Helen Lane

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This article is about the translator. For the cancer patient and originator of the HeLa cell line, see Henrietta Lacks.

Helen Lane (1921 – August 29, 2004) was a renowned translator of Spanish, Portuguese, French and Italian language literary works into English. She translated works by numerous important authors including Jorge Amado, Augusto Roa Bastos, Marguerite Duras, Juan Goytisolo, Mario Vargas Llosa, Curzio Malaparte, Juan Carlos Onetti, Octavio Paz, Nélida Piñon, and Luisa Valenzuela.

Career[edit]

Lane began her career in the 1940s as a government translator in Los Angeles, before moving to New York to work for publishers there. She became a freelance translator in 1970, and moved to the Dordogne in France. In addition to her books, she also provided subtitles for films by Jean-Luc Godard and Haskell Wexler.

She received the PEN Translation Prize in 1975 and 1985.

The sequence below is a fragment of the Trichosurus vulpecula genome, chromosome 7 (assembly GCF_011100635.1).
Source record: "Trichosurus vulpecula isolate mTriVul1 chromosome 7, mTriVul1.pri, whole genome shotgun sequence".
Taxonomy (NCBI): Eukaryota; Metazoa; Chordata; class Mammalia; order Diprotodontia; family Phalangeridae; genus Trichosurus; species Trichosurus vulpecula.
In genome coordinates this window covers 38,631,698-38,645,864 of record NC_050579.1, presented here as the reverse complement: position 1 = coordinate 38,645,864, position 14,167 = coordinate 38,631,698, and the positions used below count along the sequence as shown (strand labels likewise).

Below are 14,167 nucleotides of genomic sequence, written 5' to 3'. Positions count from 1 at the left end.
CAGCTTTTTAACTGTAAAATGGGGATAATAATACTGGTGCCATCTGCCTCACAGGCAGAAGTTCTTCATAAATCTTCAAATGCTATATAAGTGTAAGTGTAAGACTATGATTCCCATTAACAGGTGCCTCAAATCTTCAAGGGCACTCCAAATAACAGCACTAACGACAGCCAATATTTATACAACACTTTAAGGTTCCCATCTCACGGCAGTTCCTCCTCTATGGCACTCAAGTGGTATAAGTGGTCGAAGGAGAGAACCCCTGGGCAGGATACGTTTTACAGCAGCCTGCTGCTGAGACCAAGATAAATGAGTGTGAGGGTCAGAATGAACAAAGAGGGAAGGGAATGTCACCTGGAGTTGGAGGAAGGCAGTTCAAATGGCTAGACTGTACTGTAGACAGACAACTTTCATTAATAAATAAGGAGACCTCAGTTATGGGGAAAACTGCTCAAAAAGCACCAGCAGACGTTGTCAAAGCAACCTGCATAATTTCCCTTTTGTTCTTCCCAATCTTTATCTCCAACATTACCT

Life[edit]

She was born Helen Ruth Overholt in Minneapolis and graduated summa cum laude in 1943 from the University of California, Los Angeles, where in 1953 she went on to gain a master's degree. after that, she continued there in postgraduate work, as well as at the Sorbonne.

List of translations[edit]

Alternating Current, Lane's translation of Octavio Paz, won the 1974 U.S. National Book Award in the category Translation (a split award).[1]

References[edit]

  1. ^ "National Book Awards – 1974". National Book Foundation. Retrieved 2012-03-11.
    There was a "Translation" award from 1967 to 1983.